Now, let’s say you were capturing small movements or action poses, how would this affect your camera and flash settings? With action, you require faster recycle times to capture motion as it happens, so bump up your ISO and reduce your flash power.

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For more effective lighting techniques, be sure to check out Lighting 201, our comprehensive workshop for single-source off-camera light shaping. Stream this along with a myriad of photography and post-production educational tutorials as an SLR Lounge Premium Subscription member.

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Shivani wants to live in a world where laughter is the cure to pretty much everything. Since she can’t claim “Serial Bingewatcher” as an occupation, she’ll settle for wedding/portrait photographer at Lin and Jirsa & marketing coordinator here at SLR Lounge. For those rare moments when you won’t find a camera in her hand, she will be dancing, eating a donut, or most likely watching Seinfeld.

Follow her on Instagram: @shivalry_inc

Q&A Discussions

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  1. Rachael Walpole

    Thank you so much! Is there a tutorial where you put this in practice or is lighting 201 the best for this?  Group, indoor, chapel photos casting shadows and trying to angle lights to prevent this and use equipement correctly would greatly help!

    Thank you for this article, love what you do!

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  2. Karthik Thorali

    Very nice article. Most of the time I bounce the light off the ceiling, which i think is a standard practice. Still as you said I meter for ambient light and balance it with flash. As per your article. you have light on 1 side, extended the fall off region by keep 2nd flash also at same location. Wouldn’t the person at extreme right corner be under exposed as per inverse square law of lighting? What if flash was placed on either sides?
    Thanks again

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  3. Paul Wynn

    Speedlights are a fantastic tool and no photographer should be without one…or two…or three. Personally I use a Profoto B2 with an umbrella for lighting family shots, both indoors and outside. The extra power is really helpful and allows me to have a greater depth of field.

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  4. Lenzy Ruffin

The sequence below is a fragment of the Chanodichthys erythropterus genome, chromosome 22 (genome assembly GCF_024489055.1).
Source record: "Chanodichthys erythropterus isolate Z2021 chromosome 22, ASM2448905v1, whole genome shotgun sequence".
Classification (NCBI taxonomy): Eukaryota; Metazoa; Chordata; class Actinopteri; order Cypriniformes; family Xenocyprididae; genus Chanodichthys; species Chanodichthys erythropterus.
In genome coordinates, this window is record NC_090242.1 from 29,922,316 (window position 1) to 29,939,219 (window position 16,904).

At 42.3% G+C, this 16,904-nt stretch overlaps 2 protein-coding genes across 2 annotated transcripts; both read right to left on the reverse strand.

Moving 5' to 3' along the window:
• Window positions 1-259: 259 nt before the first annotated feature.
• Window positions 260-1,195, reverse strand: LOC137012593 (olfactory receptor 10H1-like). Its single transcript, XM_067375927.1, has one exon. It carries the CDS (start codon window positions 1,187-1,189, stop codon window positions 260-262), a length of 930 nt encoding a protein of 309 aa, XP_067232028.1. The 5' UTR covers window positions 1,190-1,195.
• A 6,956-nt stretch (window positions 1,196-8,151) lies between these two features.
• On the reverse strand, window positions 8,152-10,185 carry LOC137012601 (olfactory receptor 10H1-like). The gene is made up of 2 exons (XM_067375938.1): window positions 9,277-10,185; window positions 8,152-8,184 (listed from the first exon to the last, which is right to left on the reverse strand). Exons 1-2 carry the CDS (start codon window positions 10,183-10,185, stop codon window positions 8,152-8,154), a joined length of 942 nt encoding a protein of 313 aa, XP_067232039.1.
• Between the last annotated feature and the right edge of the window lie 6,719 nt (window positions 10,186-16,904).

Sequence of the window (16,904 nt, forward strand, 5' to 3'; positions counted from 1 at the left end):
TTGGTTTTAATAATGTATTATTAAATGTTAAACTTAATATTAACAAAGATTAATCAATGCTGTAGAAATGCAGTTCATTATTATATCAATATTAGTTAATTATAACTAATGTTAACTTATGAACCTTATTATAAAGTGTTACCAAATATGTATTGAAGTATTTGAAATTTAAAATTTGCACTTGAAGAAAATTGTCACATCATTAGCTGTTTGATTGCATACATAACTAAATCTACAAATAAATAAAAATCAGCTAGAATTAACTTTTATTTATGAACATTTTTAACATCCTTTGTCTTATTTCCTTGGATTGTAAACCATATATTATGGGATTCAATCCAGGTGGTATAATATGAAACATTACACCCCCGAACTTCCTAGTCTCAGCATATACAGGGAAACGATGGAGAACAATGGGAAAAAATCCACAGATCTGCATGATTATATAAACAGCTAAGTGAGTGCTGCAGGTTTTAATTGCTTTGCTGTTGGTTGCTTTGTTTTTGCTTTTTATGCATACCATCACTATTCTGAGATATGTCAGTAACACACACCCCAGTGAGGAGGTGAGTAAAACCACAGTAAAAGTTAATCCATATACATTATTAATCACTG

This is very timely for me. The Help Portrait project is coming to my area soon and I want to participate, but I don’t know if I have suitable lights. I shoot headshots at f/2.8, so speedlights are all I need.

    For the Help Portrait project, the task is to shoot back-to-school family photos for homeless families. Having to bump aperture to f/5.6 or f/8 to shoot a family at around 35mm, I have no idea what to expect from the speedlights in terms of number of shots and recycle time.

    The event lasts four hours and I don’t think there’s any way to know in advance how many families will show up or how many photographers will be there to split the load across. If I knew it would be a few shots of a half dozen families, I wouldn’t be worried about the speedlights. I have two Yongnuo 568 IIs and a Canon 600 EX RT. I also have two external flash battery packs and enough batteries to load them both, but that’s all the batteries I have. If a flash goes down, I’d have a spare, but once I’m outta juice, I’m done shooting. And since I don’t shoot these kinds of shots ever, I have no idea how many of these group photos I could expect to shoot before I’m outta juice. For the way I normally use speedlights, my second external battery pack and batteries are just there as a backup. I don’t want to buy more batteries because I’d end up with two dozen extra batteries in addition to the extra batteries I already have.

    Hoping someone who shoots these kinds of shots regularly could give some idea of if shooting this kind of event with the gear I have is feasible. I shoot with a Canon 5DIII, so I can bump the ISO to lighten the load on the speedlights, but I’d really like to keep it at 1600 or lower.

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  5. fred palagonia

    I’ve used this method numerous times using 3 canon 580ex IIs when i photograph large swim teams (100 swimmers +) in the early morning hours during the the summer.. its cheaper than studio lights with portable battery packs though i’ve used that method too. your method will work out doors too

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    • Shivani Reddy

      Hi Fred,

      The 580’s are a great option as well, no doubt. The only difference when using this technique outdoors is the removing the diffusion and adding in more light, most likely to compensate for the power of the sun. Great observation!